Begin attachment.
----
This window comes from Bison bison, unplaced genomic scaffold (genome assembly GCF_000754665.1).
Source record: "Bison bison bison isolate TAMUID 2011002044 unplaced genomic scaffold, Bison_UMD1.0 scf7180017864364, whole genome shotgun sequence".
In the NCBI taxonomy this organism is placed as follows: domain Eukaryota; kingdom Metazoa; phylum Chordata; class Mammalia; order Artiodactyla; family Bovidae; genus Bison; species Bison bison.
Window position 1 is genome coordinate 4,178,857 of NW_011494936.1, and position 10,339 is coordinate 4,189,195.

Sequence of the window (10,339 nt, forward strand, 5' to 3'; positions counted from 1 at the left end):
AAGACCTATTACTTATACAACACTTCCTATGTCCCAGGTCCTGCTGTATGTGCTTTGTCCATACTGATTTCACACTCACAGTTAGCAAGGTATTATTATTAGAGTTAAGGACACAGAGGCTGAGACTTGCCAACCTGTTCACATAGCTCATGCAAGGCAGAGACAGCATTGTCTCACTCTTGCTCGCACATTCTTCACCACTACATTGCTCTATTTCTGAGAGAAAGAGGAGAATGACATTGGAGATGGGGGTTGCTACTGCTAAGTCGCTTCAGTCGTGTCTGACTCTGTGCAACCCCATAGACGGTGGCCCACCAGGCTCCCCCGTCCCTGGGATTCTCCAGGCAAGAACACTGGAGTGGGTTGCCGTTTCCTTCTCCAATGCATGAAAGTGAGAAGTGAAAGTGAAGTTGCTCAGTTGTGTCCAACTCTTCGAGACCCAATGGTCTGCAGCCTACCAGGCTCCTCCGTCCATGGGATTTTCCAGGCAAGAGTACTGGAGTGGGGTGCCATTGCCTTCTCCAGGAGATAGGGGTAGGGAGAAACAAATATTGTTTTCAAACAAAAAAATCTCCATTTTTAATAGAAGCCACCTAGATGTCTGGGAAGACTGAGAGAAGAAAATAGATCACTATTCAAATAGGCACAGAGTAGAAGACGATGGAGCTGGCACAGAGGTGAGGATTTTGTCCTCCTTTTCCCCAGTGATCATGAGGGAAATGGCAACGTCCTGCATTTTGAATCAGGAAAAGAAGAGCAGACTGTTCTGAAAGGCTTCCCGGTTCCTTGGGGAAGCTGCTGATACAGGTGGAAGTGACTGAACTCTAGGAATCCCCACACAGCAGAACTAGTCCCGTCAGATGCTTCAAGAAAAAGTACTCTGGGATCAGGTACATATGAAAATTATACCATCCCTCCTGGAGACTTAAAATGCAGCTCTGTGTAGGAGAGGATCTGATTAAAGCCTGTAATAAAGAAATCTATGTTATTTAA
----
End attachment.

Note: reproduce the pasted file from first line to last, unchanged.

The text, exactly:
This window comes from Bison bison, unplaced genomic scaffold (genome assembly GCF_000754665.1).
Source record: "Bison bison bison isolate TAMUID 2011002044 unplaced genomic scaffold, Bison_UMD1.0 scf7180017864364, whole genome shotgun sequence".
In the NCBI taxonomy this organism is placed as follows: domain Eukaryota; kingdom Metazoa; phylum Chordata; class Mammalia; order Artiodactyla; family Bovidae; genus Bison; species Bison bison.
Window position 1 is genome coordinate 4,178,857 of NW_011494936.1, and position 10,339 is coordinate 4,189,195.

Sequence of the window (10,339 nt, forward strand, 5' to 3'; positions counted from 1 at the left end):
AAGACCTATTACTTATACAACACTTCCTATGTCCCAGGTCCTGCTGTATGTGCTTTGTCCATACTGATTTCACACTCACAGTTAGCAAGGTATTATTATTAGAGTTAAGGACACAGAGGCTGAGACTTGCCAACCTGTTCACATAGCTCATGCAAGGCAGAGACAGCATTGTCTCACTCTTGCTCGCACATTCTTCACCACTACATTGCTCTATTTCTGAGAGAAAGAGGAGAATGACATTGGAGATGGGGGTTGCTACTGCTAAGTCGCTTCAGTCGTGTCTGACTCTGTGCAACCCCATAGACGGTGGCCCACCAGGCTCCCCCGTCCCTGGGATTCTCCAGGCAAGAACACTGGAGTGGGTTGCCGTTTCCTTCTCCAATGCATGAAAGTGAGAAGTGAAAGTGAAGTTGCTCAGTTGTGTCCAACTCTTCGAGACCCAATGGTCTGCAGCCTACCAGGCTCCTCCGTCCATGGGATTTTCCAGGCAAGAGTACTGGAGTGGGGTGCCATTGCCTTCTCCAGGAGATAGGGGTAGGGAGAAACAAATATTGTTTTCAAACAAAAAAATCTCCATTTTTAATAGAAGCCACCTAGATGTCTGGGAAGACTGAGAGAAGAAAATAGATCACTATTCAAATAGGCACAGAGTAGAAGACGATGGAGCTGGCACAGAGGTGAGGATTTTGTCCTCCTTTTCCCCAGTGATCATGAGGGAAATGGCAACGTCCTGCATTTTGAATCAGGAAAAGAAGAGCAGACTGTTCTGAAAGGCTTCCCGGTTCCTTGGGGAAGCTGCTGATACAGGTGGAAGTGACTGAACTCTAGGAATCCCCACACAGCAGAACTAGTCCCGTCAGATGCTTCAAGAAAAAGTACTCTGGGATCAGGTACATATGAAAATTATACCATCCCTCCTGGAGACTTAAAATGCAGCTCTGTGTAGGAGAGGATCTGATTAAAGCCTGTAATAAAGAAATCTATGTTATTTAA